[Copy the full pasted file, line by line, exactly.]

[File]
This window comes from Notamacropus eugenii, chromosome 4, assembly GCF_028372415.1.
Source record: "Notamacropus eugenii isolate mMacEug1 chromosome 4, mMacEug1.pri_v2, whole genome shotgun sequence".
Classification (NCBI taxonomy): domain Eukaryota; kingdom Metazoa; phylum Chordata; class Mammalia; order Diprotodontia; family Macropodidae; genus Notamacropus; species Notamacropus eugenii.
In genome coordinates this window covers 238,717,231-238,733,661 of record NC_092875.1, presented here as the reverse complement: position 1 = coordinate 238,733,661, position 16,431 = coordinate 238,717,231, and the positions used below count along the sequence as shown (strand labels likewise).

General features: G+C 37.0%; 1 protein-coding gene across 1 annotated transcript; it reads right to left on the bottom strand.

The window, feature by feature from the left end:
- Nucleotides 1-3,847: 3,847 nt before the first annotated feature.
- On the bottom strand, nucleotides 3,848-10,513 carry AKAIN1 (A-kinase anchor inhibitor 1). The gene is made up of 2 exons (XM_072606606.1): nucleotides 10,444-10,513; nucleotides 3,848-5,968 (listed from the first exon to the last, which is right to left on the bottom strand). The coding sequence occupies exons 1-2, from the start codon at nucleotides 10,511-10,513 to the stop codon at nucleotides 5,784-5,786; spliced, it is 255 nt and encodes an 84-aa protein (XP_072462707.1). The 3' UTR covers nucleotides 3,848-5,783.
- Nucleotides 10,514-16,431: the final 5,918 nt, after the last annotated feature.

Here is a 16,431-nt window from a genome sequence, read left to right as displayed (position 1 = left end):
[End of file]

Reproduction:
This window comes from Notamacropus eugenii, chromosome 4, assembly GCF_028372415.1.
Source record: "Notamacropus eugenii isolate mMacEug1 chromosome 4, mMacEug1.pri_v2, whole genome shotgun sequence".
Classification (NCBI taxonomy): domain Eukaryota; kingdom Metazoa; phylum Chordata; class Mammalia; order Diprotodontia; family Macropodidae; genus Notamacropus; species Notamacropus eugenii.
In genome coordinates this window covers 238,717,231-238,733,661 of record NC_092875.1, presented here as the reverse complement: position 1 = coordinate 238,733,661, position 16,431 = coordinate 238,717,231, and the positions used below count along the sequence as shown (strand labels likewise).

General features: G+C 37.0%; 1 protein-coding gene across 1 annotated transcript; it reads right to left on the bottom strand.

The window, feature by feature from the left end:
- Nucleotides 1-3,847: 3,847 nt before the first annotated feature.
- On the bottom strand, nucleotides 3,848-10,513 carry AKAIN1 (A-kinase anchor inhibitor 1). The gene is made up of 2 exons (XM_072606606.1): nucleotides 10,444-10,513; nucleotides 3,848-5,968 (listed from the first exon to the last, which is right to left on the bottom strand). The coding sequence occupies exons 1-2, from the start codon at nucleotides 10,511-10,513 to the stop codon at nucleotides 5,784-5,786; spliced, it is 255 nt and encodes an 84-aa protein (XP_072462707.1). The 3' UTR covers nucleotides 3,848-5,783.
- Nucleotides 10,514-16,431: the final 5,918 nt, after the last annotated feature.

Here is a 16,431-nt window from a genome sequence, read left to right as displayed (position 1 = left end):